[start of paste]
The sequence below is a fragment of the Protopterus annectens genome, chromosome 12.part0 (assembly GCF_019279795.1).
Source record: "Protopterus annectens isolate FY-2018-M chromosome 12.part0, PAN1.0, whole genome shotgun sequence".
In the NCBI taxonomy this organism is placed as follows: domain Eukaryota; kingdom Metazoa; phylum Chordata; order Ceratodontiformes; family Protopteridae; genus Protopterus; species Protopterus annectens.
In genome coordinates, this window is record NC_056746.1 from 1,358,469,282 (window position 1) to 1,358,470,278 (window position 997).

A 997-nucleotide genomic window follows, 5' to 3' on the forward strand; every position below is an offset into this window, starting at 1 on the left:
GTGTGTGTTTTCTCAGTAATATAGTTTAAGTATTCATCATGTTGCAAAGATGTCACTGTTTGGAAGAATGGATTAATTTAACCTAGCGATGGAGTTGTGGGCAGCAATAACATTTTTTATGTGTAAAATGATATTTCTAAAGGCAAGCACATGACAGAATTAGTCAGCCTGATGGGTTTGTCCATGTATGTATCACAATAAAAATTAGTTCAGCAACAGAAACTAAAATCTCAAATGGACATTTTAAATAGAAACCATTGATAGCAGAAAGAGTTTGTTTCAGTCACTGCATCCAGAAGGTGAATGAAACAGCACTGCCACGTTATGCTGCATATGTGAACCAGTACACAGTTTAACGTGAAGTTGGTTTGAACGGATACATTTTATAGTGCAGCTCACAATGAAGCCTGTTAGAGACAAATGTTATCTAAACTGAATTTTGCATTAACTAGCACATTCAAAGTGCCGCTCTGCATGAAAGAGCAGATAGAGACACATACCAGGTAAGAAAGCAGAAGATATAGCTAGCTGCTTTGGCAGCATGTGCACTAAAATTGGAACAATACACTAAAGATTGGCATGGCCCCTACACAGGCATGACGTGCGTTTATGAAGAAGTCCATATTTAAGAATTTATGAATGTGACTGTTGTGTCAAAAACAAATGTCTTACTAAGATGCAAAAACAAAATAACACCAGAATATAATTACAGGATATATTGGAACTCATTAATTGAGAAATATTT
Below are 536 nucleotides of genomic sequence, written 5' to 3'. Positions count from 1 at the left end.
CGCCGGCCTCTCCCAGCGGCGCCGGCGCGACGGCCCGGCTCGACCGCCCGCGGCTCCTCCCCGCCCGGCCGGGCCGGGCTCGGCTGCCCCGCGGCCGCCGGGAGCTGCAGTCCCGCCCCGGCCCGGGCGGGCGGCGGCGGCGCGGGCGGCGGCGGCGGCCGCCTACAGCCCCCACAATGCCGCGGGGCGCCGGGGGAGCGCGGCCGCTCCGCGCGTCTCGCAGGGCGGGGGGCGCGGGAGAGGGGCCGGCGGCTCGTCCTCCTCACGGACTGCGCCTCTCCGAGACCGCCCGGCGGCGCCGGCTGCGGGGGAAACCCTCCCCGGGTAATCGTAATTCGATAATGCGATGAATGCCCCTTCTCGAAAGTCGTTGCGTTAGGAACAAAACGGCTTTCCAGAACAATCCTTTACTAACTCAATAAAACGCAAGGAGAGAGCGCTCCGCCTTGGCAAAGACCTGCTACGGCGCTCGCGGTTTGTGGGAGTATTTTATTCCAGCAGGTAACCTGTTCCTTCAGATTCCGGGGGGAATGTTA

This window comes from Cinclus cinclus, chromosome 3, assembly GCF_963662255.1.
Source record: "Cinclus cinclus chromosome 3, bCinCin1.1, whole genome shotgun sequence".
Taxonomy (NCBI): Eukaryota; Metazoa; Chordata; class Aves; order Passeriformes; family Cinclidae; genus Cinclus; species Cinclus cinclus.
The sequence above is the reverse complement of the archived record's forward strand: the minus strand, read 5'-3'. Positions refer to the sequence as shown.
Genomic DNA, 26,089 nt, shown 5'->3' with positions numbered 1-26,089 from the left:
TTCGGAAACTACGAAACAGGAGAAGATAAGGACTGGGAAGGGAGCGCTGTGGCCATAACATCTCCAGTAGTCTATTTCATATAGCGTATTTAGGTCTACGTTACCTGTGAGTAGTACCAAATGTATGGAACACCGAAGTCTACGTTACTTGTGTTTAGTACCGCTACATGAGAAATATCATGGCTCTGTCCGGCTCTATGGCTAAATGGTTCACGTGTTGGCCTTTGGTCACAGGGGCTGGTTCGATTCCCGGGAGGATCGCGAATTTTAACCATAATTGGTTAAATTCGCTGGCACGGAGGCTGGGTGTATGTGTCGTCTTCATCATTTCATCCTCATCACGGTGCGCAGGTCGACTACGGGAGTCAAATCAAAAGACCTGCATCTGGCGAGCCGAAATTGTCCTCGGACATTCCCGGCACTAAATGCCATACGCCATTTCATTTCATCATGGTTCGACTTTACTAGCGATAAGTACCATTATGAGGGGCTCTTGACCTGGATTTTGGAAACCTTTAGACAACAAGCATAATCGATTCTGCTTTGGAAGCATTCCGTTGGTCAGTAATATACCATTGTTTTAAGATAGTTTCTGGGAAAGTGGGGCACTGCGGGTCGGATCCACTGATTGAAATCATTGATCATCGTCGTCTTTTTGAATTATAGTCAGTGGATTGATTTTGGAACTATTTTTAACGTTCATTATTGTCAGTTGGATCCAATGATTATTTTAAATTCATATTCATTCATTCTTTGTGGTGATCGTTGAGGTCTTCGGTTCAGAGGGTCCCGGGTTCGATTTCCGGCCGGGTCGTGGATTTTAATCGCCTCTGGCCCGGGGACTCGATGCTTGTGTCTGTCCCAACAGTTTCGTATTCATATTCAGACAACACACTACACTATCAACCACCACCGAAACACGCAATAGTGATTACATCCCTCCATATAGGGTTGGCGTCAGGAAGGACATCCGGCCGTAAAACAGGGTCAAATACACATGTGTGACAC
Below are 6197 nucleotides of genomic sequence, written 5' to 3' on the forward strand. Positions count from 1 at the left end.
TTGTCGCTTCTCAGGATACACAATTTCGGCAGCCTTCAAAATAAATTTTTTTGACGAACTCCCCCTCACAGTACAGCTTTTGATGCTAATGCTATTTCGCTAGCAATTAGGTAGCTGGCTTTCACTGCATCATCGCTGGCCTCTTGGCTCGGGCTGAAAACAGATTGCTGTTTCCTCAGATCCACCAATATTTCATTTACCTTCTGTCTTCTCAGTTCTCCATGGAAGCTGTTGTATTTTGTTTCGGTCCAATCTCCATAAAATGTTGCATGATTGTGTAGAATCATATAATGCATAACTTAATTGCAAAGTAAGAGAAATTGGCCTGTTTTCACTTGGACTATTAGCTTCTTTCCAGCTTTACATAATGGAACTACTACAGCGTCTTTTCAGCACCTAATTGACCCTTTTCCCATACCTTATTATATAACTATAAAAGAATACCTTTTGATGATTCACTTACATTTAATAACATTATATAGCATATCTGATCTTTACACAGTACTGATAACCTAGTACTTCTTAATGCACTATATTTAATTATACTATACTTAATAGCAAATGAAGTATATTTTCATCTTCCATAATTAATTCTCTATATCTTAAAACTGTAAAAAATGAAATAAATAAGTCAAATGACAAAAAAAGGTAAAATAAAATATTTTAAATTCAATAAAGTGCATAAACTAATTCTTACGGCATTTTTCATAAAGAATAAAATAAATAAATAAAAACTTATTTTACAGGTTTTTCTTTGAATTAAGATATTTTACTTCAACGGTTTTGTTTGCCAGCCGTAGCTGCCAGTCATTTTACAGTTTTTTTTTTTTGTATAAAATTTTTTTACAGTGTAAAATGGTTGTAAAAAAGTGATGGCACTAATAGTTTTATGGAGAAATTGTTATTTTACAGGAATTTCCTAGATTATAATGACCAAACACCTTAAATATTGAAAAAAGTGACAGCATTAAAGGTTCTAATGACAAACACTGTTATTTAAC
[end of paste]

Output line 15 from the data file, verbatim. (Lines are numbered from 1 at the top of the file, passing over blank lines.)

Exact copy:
Below are 6197 nucleotides of genomic sequence, written 5' to 3' on the forward strand. Positions count from 1 at the left end.